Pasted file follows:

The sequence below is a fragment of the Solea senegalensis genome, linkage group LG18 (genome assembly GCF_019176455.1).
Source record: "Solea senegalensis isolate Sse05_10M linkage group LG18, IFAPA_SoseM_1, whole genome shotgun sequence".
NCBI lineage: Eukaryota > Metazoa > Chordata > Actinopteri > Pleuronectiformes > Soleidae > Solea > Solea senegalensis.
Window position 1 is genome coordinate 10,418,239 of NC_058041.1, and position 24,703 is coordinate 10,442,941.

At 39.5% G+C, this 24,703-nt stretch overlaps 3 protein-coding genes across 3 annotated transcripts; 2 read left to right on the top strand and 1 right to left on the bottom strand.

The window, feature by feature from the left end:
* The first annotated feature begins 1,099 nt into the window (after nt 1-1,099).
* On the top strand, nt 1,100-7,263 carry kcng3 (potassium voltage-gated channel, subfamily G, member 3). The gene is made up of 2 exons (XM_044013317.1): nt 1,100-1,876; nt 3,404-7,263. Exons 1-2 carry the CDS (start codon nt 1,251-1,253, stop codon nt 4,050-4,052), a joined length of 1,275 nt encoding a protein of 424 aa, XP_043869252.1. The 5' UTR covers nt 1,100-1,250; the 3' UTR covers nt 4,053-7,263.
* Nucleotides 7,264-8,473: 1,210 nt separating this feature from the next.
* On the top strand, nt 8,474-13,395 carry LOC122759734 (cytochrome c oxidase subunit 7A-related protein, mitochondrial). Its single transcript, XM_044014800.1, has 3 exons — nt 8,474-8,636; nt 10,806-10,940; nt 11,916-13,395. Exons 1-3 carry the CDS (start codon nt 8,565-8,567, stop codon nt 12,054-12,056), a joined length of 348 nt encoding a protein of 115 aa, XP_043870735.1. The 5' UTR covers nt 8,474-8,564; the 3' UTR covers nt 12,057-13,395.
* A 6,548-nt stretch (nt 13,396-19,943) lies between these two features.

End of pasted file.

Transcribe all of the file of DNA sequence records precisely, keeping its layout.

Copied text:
The sequence below is a fragment of the Solea senegalensis genome, linkage group LG18 (genome assembly GCF_019176455.1).
Source record: "Solea senegalensis isolate Sse05_10M linkage group LG18, IFAPA_SoseM_1, whole genome shotgun sequence".
NCBI lineage: Eukaryota > Metazoa > Chordata > Actinopteri > Pleuronectiformes > Soleidae > Solea > Solea senegalensis.
Window position 1 is genome coordinate 10,418,239 of NC_058041.1, and position 24,703 is coordinate 10,442,941.

At 39.5% G+C, this 24,703-nt stretch overlaps 3 protein-coding genes across 3 annotated transcripts; 2 read left to right on the top strand and 1 right to left on the bottom strand.

The window, feature by feature from the left end:
* The first annotated feature begins 1,099 nt into the window (after nt 1-1,099).
* On the top strand, nt 1,100-7,263 carry kcng3 (potassium voltage-gated channel, subfamily G, member 3). The gene is made up of 2 exons (XM_044013317.1): nt 1,100-1,876; nt 3,404-7,263. Exons 1-2 carry the CDS (start codon nt 1,251-1,253, stop codon nt 4,050-4,052), a joined length of 1,275 nt encoding a protein of 424 aa, XP_043869252.1. The 5' UTR covers nt 1,100-1,250; the 3' UTR covers nt 4,053-7,263.
* Nucleotides 7,264-8,473: 1,210 nt separating this feature from the next.
* On the top strand, nt 8,474-13,395 carry LOC122759734 (cytochrome c oxidase subunit 7A-related protein, mitochondrial). Its single transcript, XM_044014800.1, has 3 exons — nt 8,474-8,636; nt 10,806-10,940; nt 11,916-13,395. Exons 1-3 carry the CDS (start codon nt 8,565-8,567, stop codon nt 12,054-12,056), a joined length of 348 nt encoding a protein of 115 aa, XP_043870735.1. The 5' UTR covers nt 8,474-8,564; the 3' UTR covers nt 12,057-13,395.
* A 6,548-nt stretch (nt 13,396-19,943) lies between these two features.